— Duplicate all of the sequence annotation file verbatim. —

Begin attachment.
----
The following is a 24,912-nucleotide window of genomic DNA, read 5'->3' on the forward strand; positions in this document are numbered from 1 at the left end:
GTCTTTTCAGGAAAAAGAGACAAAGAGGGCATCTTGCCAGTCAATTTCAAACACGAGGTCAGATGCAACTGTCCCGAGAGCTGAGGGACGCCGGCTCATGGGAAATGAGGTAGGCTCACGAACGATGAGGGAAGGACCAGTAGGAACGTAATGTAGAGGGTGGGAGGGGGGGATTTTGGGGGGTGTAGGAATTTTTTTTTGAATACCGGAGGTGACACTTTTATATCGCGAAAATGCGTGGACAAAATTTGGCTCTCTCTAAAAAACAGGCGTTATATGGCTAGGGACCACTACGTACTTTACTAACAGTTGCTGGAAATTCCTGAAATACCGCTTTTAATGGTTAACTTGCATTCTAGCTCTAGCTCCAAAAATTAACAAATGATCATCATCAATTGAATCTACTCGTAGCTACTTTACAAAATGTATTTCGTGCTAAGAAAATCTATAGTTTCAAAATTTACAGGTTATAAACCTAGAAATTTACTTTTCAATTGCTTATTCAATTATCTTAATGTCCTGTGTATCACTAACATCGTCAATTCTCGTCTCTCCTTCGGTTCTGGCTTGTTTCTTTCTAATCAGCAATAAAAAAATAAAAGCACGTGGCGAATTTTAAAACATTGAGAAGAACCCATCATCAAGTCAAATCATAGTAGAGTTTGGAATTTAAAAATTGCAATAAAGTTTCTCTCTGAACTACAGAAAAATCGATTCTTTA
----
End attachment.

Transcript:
The following is a 24,912-nucleotide window of genomic DNA, read 5'->3' on the forward strand; positions in this document are numbered from 1 at the left end:
GTCTTTTCAGGAAAAAGAGACAAAGAGGGCATCTTGCCAGTCAATTTCAAACACGAGGTCAGATGCAACTGTCCCGAGAGCTGAGGGACGCCGGCTCATGGGAAATGAGGTAGGCTCACGAACGATGAGGGAAGGACCAGTAGGAACGTAATGTAGAGGGTGGGAGGGGGGGATTTTGGGGGGTGTAGGAATTTTTTTTTGAATACCGGAGGTGACACTTTTATATCGCGAAAATGCGTGGACAAAATTTGGCTCTCTCTAAAAAACAGGCGTTATATGGCTAGGGACCACTACGTACTTTACTAACAGTTGCTGGAAATTCCTGAAATACCGCTTTTAATGGTTAACTTGCATTCTAGCTCTAGCTCCAAAAATTAACAAATGATCATCATCAATTGAATCTACTCGTAGCTACTTTACAAAATGTATTTCGTGCTAAGAAAATCTATAGTTTCAAAATTTACAGGTTATAAACCTAGAAATTTACTTTTCAATTGCTTATTCAATTATCTTAATGTCCTGTGTATCACTAACATCGTCAATTCTCGTCTCTCCTTCGGTTCTGGCTTGTTTCTTTCTAATCAGCAATAAAAAAATAAAAGCACGTGGCGAATTTTAAAACATTGAGAAGAACCCATCATCAAGTCAAATCATAGTAGAGTTTGGAATTTAAAAATTGCAATAAAGTTTCTCTCTGAACTACAGAAAAATCGATTCTTTA